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Nightflyers ending explained: what just happened?

New   2021-01-18 12:58:27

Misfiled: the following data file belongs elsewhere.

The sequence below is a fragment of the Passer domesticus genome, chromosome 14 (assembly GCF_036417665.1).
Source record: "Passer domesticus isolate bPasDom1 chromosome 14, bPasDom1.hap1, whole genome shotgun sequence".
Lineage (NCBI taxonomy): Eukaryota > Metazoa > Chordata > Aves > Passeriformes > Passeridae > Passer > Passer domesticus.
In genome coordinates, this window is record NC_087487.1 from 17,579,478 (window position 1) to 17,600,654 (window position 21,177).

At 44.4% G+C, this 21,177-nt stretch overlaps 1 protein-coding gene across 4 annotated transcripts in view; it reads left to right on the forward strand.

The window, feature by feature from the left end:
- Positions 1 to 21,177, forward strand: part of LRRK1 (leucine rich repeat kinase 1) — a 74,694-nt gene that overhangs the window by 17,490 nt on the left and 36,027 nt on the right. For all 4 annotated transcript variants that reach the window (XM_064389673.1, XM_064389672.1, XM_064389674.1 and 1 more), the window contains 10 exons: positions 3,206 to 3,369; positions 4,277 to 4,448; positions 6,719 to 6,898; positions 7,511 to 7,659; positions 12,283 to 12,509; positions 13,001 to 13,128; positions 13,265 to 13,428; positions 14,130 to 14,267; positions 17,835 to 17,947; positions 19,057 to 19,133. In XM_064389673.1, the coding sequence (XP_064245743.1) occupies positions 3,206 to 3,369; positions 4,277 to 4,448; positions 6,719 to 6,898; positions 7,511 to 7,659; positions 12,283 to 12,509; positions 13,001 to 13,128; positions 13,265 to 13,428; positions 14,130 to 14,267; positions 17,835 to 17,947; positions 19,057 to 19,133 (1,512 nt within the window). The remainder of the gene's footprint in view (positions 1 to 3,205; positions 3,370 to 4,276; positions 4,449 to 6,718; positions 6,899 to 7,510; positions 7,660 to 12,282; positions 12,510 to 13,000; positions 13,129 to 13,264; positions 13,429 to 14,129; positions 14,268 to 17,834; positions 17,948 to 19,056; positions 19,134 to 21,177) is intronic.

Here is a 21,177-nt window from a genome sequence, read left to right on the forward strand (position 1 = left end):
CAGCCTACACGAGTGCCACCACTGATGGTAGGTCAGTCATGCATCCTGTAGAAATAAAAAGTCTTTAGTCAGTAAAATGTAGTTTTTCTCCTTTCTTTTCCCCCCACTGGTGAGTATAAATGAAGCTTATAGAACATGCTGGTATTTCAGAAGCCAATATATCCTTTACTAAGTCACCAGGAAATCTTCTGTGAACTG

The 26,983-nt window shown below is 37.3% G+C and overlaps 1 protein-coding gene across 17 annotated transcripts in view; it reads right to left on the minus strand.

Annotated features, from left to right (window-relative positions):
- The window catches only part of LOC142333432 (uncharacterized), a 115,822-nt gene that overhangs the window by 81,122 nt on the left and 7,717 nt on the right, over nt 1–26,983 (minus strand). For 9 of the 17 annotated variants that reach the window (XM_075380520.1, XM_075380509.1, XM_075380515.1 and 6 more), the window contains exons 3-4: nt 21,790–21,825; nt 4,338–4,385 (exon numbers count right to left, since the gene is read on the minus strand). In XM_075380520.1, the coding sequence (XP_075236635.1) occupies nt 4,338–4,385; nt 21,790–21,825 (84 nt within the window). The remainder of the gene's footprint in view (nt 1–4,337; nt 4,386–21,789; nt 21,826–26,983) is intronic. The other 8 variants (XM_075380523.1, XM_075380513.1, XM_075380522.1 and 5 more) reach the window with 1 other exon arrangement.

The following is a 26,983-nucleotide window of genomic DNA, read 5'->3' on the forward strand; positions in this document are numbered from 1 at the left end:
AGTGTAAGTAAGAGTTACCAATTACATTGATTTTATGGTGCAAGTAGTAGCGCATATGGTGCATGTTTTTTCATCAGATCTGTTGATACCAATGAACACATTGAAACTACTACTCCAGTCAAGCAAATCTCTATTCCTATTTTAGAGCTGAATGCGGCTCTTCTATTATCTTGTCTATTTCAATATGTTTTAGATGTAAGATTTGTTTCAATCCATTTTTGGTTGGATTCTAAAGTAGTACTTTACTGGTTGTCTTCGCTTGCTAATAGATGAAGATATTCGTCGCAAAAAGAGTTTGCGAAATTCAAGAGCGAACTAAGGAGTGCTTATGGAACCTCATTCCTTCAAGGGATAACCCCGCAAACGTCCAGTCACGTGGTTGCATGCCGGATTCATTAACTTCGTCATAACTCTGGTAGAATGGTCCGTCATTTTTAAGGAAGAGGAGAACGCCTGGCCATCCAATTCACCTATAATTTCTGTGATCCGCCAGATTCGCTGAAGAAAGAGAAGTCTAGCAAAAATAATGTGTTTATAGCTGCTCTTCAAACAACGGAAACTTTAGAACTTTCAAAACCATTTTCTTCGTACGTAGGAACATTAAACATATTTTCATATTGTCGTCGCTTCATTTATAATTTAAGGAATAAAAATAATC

Wait, what ?! What just happened? The final Nightflyers was quite the riddle. Inspired by the short story of George RR Martin of the same name, Syfy"s horror series followed a team of daring scientists on a mission to meet a mysterious alien race known as the Volcryn and eventually save Earth in the process - on a spaceship literally haunted by the malefic digital presencethat of the captain"s mother. Finally, after flesh-covered probes and telepathic communiques, we finally met the Volcryns in the Season 1 finale, but while their arrival answered some of the show"s burning questions, it also opened the door for a brand new set of mysteries. . The finale opens with the Nightflyer in a state of unbridled chaos. Evil Cynthia took control of Lommie"s body and recruited her trusty right-hand man Auggie to sabotage the ship before she could make it to the Volcryn. At the same time, as the ship approaches the alien lifeform and the telepathic energy they emit, the ship"s resident telepath - the L1 Thale - is swamped with relentless surges and feedbacks. Image via Syfy Of course, none of this stops the unique D "Branin, whose obsession is to use the powers of the Volcryn to reunite with his daughter only intensified throughout the season, especially as they drifted into the influence of the Volcryn telepathic field (the effects of which were also seen on poor Rowan , whose amplified pain made him murderous). Finally, D "Branin becomes aware of Cynthia-Lommie"s nefarious plans, defeats her to the escape pod, and commutes to meet the Volcryns face-to-face - or face-to-astral-tentacles, from anyway. In the meantime, Mel is confronted with her own horrific truths. After learning that Roy"s physical form was a bio-tech hybrid robot, shediscovers an even darker truth - his true form is a pathetic, shriveled mutant trapped in a survival tube, more horribly controlled by his mother than we ever could have imagined. And Cynthia has one more nasty revelation up her sleeve - Mel, the genetically engineered superhuman, was created from a splice from Cynthia. DNA, making her and Eris (aka her lover for some time now) siblings. Now it"s classic George RR Martin. With these mysteries revealed, the clock is The Nightflyer is rapidly approaching the Volcryn and the ship is about to overheat at any moment, with Cynthia-Lommie locked up and D "Branin s Flying off to meet the Volcryn, Mel, Thale, Rowan and a new heartbroken Auggie devise an egy strategy to essentially restart the Nightflyer, turning off the engines, in a last ditch effort to save the ship. This means that it will get a spa below zero this cold there-in for a minute, then they gather the whole crew into a small group to attempt to create a heat sink. The last time we see them, they are wrapped in thermal blankets, snuggled together as the lights go out and the ship floats through space, closer and closer to the Volcryn. As for D "Branin, his pod flies to the aliens and he finally makes his wish come true. D "Branin screams in his pilot"s seat, but before he can finish he"s transported. He lands on Earth again, still screaming, at home, towards an alternate reality where his daughter is alive and waiting for her (and, as we hear on TV, the viral plague is still sweeping the earth). Still covered in blood, sweat and dirt from his adventures on the Nightlfyer, a cover of Radiohead "How to Disappear Completely " playing on the action, his daughter courges towards him and wraps his arms around him saying, "Daddy, home." Back in space, his empty capsule, hovering across the Volcryn, nothing remains of D "Branin but Skye"s friendship bracelet floating in the air. And then ... the credits. That"s it. Image via Syfy Talk about a cliffhanger! Do the people on the Nightflyer survive restart? Do they move towards their own alternate realities when they encounter the Volcryns? Do they even meet the Volcryns? Did meeting D "Branin change things on his Earth, or is he in a new reality? If you want answers to these questions, you"re going to have to pray Syfy comes thro ugh for a second season of the show. However, I did have the opportunity to jump on the phone with writer and showrunner Jeff Buhler to discuss the finale and pick his cbrain in the hope of making sense of it all. Naturally, Buhler didn"t want to give straightforward answers to the mysteries he built, but he had a lot to say to help bring it all to light, of why they decided to stray so far from the source of Martin. material, to reveal Eris "true form, to make sense of the Volcryn and that ambiguous final shot. Knowing that you are going to JEFFREY BUHLER: If you look at the frame of the season, it follows the course of the source material; but due to the nature of George"s short story, which is essentially a Ten Little Indian story where people are being killed one by one, and which is not sustainable in a format.Erialised, we looked at some of the themes that were in the story and were looking for intrigues that could be fleshed out between what George had and what we filmed. And so, for me in particular, there"s always something really fascinating about the convergence of biology and technology, and most of the storyline that feels like new material is coming from the same element, which, I think, is basically in the book, but not in the literal way we fleshed it out. So we simply looked for elements that coordinate with the theme. And then of course e, in trying to make the series as scary, unpredictable, and exciting as possible, a lot of these stories then took on life on their own, as they tend to do. I love what you did with Eris and give her true forms a new twist . Iam curious what was the design process to create its final shape and add to its story? It "s so heartbreaking and pathetic and weirdly sweet. BUHLER: We kind of deepened the mystery in a way. In the book, we know that the mystery centers on whether Royd Eris is a real person. He only appears as a hologram, and we wanted to dispel that notion so that we could add another layer to revealing his true physical form. So we added an intermediate step, a synthetic body that he then uses. So in the series ... we have three presentations by Royd Eris. There is its holographic form, then there is its physical form, and then we reveal its true physical form. It was really fun working with David Ajala. He was - I was worried. Sometimes when you tell an actor he"s gonna play someone whomay end up not being a positive physical representation, he gets very nervous, but David, you can see his eyes light up. He was so excited with the way he physically represented Eris when he was a projection and how he represented Eris when he was in his physical form on the ship, and then later we did a lot of motion capture work with him and design work that then went to our VFX studio to help create the final physical form, which was a lot of work as you can see. Image via Syfy Let"s take a closer look at some of the mysteries of the finale. Tell me about your decision to let the finale turn on such a cliffhanger. BUHLER: Well it "s funny because I guess it " s a cliffhange. It is also in a sense a return to the beginning. We "ve been dealing with memories and the kind of cyclical story you see opening up with Agatha and Rowan as they appear at the end of the series, or near the end of the series, and we end with D "Branin in a moment that reflects the start of his journey. So we kind of want to wrap things around it in this elliptical way in terms of the plot structure. And then you know we were also very aware of t wanting to serialize a story that was designed to exist as one. The first thing George asked me when he found out we were developing it was: "Where are you going if everyone"s dead? " I sa id: "Well, we"ll add more of characters, but we"ll also keep some of our favorite characters alive, the characters you"ve created. "And in doing so, you"ll sort of haveneed to have some form of suspension where people would be forced to come back and see what "s going on with the characters. What struck me about the book, which really got me excited about the idea To help the show in the first place is that you take this trip and realize that meeting these aliens is what pushes us into the void. There is horror and the experience of the show is really the journey itself and all of the horrors take place on the ship and in the psychology of our characters. Then when you finally get to meet the Volcryn, this alien race, this species that flies between planetary systems, the story just leaves you with a huge mystery and doesn"t answer a lot of questions, and it instinctively makes you want to more . And so I wanted to reflect on this feeling I had when I first read the book.1st time that was, oh my god, I love the fact that he doesn"t wrap things up with a bow and gives you a bunch of answers, but you questions. It makes you want to dig deeper. We have a lot of ideas about Volcryn. There is a lot of biology and biochemistry involved in how Volcryns appear and interact in our galaxy with other life forms. They have a long history. If you"ve read the news, you know they"ve been around for a long time and sort of exist in these [gaps] between civilizations and planetary systems. I thought we did a good job ... kind of bringing that to a visual form. I wanted to leave people with this mystery, this sense of the unknown. I like that this, like the news, answers some questions, but it also feels like a handshake, an introduction to a worlde larger. BUHLE R: Yes. It was important because George, when he wrote stories of a universe of a thousand worlds, it happened several centuries in the future and we wanted to update the story. We wanted it to be just the near future so we could see our own world right on the horizon. And in doing so, we had to close the door to the 999 other worlds he had created in this future story called The Universe of a Thousand Worlds. And I sa id to George, I sa id, "Look, this story, we"re just resetting the timeline. These worlds are out there. We haven"t discovered them yet. We haven"t colonized them yet. But that thing is we see the beginnings of it. "And so, what a feeling we wanted with the finale was the idea that for the first time humans are just creaking the door to our galaxy and our universe and getting the first glimpse of what"s out there vrlike. Image via Syfy I am always fascinated by the final images; opening frames and end frames. So, I"m curious, why was this the right move to lead the story, Skye"s Floating Friendship Bracelet? BUHLER: Well, that speaks directly to the existential issue that we are raising. Karl D "Branin wondered whether or not the Volcryns had the ability to manipulate space-time and if in doing so they had enough power contained in this energy that they have, which is the same energy that makes L1 telepaths powerful; if it is strong in ough to really open the doors to other dimensions. That there might be other versions of our world out there where things are different. And so, I wanted to go back to the break and see that D "Branin was no longer physical.Not in there, but his friendship bracelet was. And that just told me, again about this idea of ​​the mystery that we know he"s not just sitting in there hallucinating. We know something has happened to him physically. But her connection, her journey to bring the friendship bracelet Skye gave her to meet the Volcryn was completed so that they could get the closure, but then a feeling of beginning at the same time and it sort of has sort of that elliptical feeling. It is meant to spark a conversation about whether he is really experiencing this or not. Is he really there? Are there many versions of our universe, and all that. Yeah, about that. [Laughs] I was going to ask how should we literally take the closing music and lyrics to that? [Note: The lyrics on the scene are "I"m nots there. This is not happening. "] BUHLER: [Laughs] I just remembered the famous Radiohead song "How to Disappear Completely " while listening to Anna Brunner, who performed this version, and she is just a beautiful singer, and then the lyrics were so haunting about what we were trying to do when we put it in the picture, we just thought, "My god, we have to do this now. "I don "t like to answer questions like " this is exactly how you should think about the series. "We wanted to think that what"s fun about Nightflyers is that it brings up questions like that. I"ll leave it up to people to discuss it. I have feelings. I have my own personal feelings about it. and I also think that when we talk about physical phenomenon, space-time and relativity, it becomes a fuzzy line between which is the correct answer and which is the bad answer. Often two things can exist insame time, but be contradictory. It has been very common. So I think all theories are probably correct. I know in the past you have sa id that you certainly have stories in mind for the possibility of future seasons. Is this something that you are still looking for? Did you end up framing this as a limited series? BUHLER: No, we definitely have some ideas. Right from the start of presenting this story, I sa id, "This is what happens at the very beginning of episode 1 of season two. " We take our characters very specifically where we have them. left on the ship, but also with the framing of this continued. I think we are just seeing the beginning of the mystery starting to unfold. We haven"t really answered many questions about the purpose of the Volcryns, what is their agenda, do they have any intelligence or a conscience?ence, and all these kinds of big existential questions about them as a species, race, and then a lot of information that we presented during the presentation of this version of the first season that would become more relevant to it. "to come up. You are therefore ready to answer open questions. Image via Syfy BUHLER: [Laughs] In some limits, yes but I try to be indirect. Just to give you a little hint, which I think doesn"t say too much. There is a theme in the series where biology and technology merge and we start to lose track. I think this is kind of where humans go. We see it every day in our lives where our organic natural existence begins to merge into ecological existence and there is an element of that at play here. There isalso has an element and this is presented at the very beginning with Rowan when he says: "You know, any intelligent race would see humanity for wh in fact, a disease that kills its own. " And I think all of that is played out in what the Volcryn looks like and what can happen. What was the decision-making process to leave the Volcryn such a mystery? Not that the news answers much about it, but it tells us a bit about the consciousness of the creature. Why did you decide to leave this open? BUHLER: We wanted to get the audience. I wanted people to leave the show saying, "What is it and how does it work?" And for me, what r The idea that emerges from the story is that he is alive, that it is not a ship piloted by a group of little green men, but it is a creature. The size and scope of it was hugeand overwhelming, and I felt like those concepts alone were enough to land the season one finale and still leave us a lot to want to unwrap. We don"t really get to see the Volcryn in the TV series until the very last episode. You get a glimpse of it at the very end of five, but you really don"t spend time with it, and I didn"t want to present it with all that mystery attached, and then answer a bunch of questions about so we wanted to slowly move forward to this regard. Image via Syfy Image via Syfy Image via Syfy "WandaVision ": Why Elizabeth Olsen calls Wanda a "Mama Bear " When "the MCU comes to strike " Olsen also insists on "importance of the moments of tension in the series.